One reason why I’m grateful to be a Catholic is for the comprehensive way that Catholic identity encompasses the history of what we might call the Western world.
The first Christians lived in a context that was governed by systems of Roman administration, in which the universal language and the literary exemplars were Greek. Their heritage and their Scripture was Jewish, a Semitic people whose stories and traditions and thinking had been profoundly affected by the empires of the ancient world, such as the Persians, Assyrians, Babylonians. Deep in our roots, these things are familiar, and we are at home with them.
In the Church’s first centuries, Greek philosophy and literature grew to be more and more influenced by and intertwined with the growing Christian faith, until eventually they became one. Likewise, Roman society and government developed ever more points of contact with the Christian faith, until they became almost a single system that included both religious and temporal rulers.
We can think of the intellectual and cultural developments of the Middle Ages, of the West’s benefitting from and clashing against Islamic civilization, and similarly benefitting from and clashing against Eastern Christian traditions. We can call to mind the Renaissance, the Scientific Revolution, even the Protestant Reformation. These were all Catholic things, and while subsequent intra-Protestant developments are alien to the Catholic mind, the Reformation itself cannot be well understood, even by Protestants, without a knowledge of the Catholic backdrop of the story and indeed, of the Catholic currents of thought that informed and propelled the Reformers themselves.
Even the contemporary moment is a Catholic moment, although it can be more difficult to recognize it as such. The political institutions we possess, and the moral intuitions that we often invoke to justify them, have largely grown out of Medieval and Renaissance Europe; likewise the tradition of natural science, our artistic and philosophical context, our views of family and work and leisure. “Secularism” takes its name from a Catholic distinction between the rulers who have power in the present age as opposed to those whose first concern is for the eternal destiny of souls. Atheism in its many forms cannot help being derived from a reaction against Catholicism (or one of the offshoots of Catholicism), a reaction which itself speaks with the language of ancient Catholic mystical teachings about the darkness and absence of God.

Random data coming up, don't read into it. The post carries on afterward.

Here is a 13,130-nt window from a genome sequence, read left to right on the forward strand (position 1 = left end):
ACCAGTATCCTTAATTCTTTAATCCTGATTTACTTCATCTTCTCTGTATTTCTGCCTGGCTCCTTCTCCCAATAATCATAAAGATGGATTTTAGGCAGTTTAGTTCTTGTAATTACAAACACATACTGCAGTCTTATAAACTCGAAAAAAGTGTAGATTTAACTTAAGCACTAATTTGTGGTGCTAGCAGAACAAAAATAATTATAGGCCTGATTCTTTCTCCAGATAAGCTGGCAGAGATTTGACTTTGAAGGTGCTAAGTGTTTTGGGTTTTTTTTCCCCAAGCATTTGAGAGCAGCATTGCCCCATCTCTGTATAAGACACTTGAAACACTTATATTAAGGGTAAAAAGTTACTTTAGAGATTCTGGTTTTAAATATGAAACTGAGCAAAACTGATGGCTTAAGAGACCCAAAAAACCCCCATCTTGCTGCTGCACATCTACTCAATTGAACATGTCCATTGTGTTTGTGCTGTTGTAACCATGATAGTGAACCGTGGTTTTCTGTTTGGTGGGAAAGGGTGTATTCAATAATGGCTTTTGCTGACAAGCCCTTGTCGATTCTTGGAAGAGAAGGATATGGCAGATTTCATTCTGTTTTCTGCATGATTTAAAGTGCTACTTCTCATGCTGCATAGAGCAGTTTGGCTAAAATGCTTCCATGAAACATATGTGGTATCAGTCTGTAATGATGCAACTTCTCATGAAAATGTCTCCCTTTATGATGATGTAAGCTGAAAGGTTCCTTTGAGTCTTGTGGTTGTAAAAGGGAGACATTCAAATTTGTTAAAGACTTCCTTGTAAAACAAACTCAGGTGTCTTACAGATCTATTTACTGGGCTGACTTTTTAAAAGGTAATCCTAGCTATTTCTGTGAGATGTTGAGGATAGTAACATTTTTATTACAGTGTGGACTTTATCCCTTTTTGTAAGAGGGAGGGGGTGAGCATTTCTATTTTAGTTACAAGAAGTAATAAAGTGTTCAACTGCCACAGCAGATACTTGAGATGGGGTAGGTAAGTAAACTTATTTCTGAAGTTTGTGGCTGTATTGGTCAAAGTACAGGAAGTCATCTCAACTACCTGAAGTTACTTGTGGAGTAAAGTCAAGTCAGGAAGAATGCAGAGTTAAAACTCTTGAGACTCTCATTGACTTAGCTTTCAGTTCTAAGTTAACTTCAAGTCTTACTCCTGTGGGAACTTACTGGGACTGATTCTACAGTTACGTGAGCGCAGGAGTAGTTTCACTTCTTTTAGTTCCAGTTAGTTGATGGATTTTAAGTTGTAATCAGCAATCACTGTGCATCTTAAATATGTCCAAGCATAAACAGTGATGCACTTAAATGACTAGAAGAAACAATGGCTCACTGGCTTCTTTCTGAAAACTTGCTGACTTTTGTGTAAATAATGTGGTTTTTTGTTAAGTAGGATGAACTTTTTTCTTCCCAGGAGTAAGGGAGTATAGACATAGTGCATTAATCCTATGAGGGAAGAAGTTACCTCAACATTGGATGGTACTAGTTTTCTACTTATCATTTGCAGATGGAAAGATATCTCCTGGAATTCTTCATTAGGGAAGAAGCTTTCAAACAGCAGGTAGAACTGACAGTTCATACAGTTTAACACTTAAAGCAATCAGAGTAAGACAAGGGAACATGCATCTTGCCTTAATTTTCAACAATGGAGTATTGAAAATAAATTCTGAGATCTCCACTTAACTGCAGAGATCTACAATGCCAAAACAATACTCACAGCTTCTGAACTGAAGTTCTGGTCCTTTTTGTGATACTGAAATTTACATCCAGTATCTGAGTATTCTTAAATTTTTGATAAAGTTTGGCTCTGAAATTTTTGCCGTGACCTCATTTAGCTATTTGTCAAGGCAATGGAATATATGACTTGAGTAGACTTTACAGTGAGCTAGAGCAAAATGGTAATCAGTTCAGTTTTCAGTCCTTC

To build on an oft-quoted remark of St Newman, we could perhaps say that the opposite is also nearly true — that to look at the history of the West (even in all its disfigurements and imperfection) with love, appreciation, sympathy, understanding, solidarity, admiration, rather than with hostility and contempt and alienation, is to be drawn inexorably toward thinking and living like a Catholic.
The person who loves Western history (not necessarily with a blind love, remember) does explicitly and externally what the Catholic does implicitly and internally. The external observer who can’t understand why either does so, may well be justified in such incomprehension. It is often unclear to us, even as its call is impossible to ignore.